Recently it is known as the Vintner's Arms, but too many of a certain age, it will always be remembered as the Thieves Kitchen. There was a transitional period where it became The Vintner's Parrot. This may have been a nod to its original title of the Vintners Arms. We’re not sure where the parrot fitted in.

The building that graces numbers 10 and 12 Warwick Street today, dates back to 1808 (with a rebuild in the 1830s) and is in fact made of two different properties. The right-hand side began life as Roberts Wine Merchants (pictured), and the left as Worthing & Sussex Bank, later Henty’s Bank. Although the bank had the greater frontage, Roberts extended much further back.

At the time this picture was taken, the taller bank building had become a department store and is just visible on the left side of the photograph.

An early picture of Roberts & Son showing Mr John Roberts centre, Mr Paine, a well known and respected man of Worthing on the left,  and  Mr Burchell on the right. The horses name isn't known!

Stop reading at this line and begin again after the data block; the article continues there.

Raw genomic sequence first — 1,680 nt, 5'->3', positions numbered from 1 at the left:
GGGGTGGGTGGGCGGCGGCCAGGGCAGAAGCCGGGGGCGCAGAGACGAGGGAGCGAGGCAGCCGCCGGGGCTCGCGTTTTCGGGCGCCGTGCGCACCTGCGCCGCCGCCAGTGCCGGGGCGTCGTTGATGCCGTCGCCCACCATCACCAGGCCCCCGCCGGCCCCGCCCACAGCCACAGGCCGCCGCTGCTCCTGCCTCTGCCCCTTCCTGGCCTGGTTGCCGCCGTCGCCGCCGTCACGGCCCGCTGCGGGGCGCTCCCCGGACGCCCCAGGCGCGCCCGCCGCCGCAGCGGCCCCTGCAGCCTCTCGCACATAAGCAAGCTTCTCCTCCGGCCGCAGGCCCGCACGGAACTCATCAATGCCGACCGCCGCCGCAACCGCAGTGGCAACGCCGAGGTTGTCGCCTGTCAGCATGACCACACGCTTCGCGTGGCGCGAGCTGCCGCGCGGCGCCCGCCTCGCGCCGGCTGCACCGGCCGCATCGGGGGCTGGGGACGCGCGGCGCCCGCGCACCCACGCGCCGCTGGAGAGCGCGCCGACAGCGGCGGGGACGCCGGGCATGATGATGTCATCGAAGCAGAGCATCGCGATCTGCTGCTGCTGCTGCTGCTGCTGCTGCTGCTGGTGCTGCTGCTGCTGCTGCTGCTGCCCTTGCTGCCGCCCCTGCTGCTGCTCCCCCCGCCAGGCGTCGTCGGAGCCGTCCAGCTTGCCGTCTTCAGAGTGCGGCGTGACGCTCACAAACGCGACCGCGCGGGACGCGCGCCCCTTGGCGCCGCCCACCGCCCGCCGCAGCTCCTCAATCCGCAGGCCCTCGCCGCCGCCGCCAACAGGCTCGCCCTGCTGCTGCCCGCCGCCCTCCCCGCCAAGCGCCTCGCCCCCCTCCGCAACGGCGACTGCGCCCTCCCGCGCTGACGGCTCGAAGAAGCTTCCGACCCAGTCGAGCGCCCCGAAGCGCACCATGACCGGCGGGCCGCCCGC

A newspaper of the time reports Mr Roberts as "One of the kindest hearted and most successful of men. He would generously help fellow traders without security when he thought they deserved a leg up. His example was so high and his judgment so good, that he was never let down."

John Roberts lived at Tudor Lodge, since demolished to make room for the town hall. (Which was situated where the steps lead up to the present Guildbourne Centre at the time)

Viewed from the other direction we can clearly see the difference between the two buildings. We note that at this time the store 'Ryland' was a ladies fashion shop.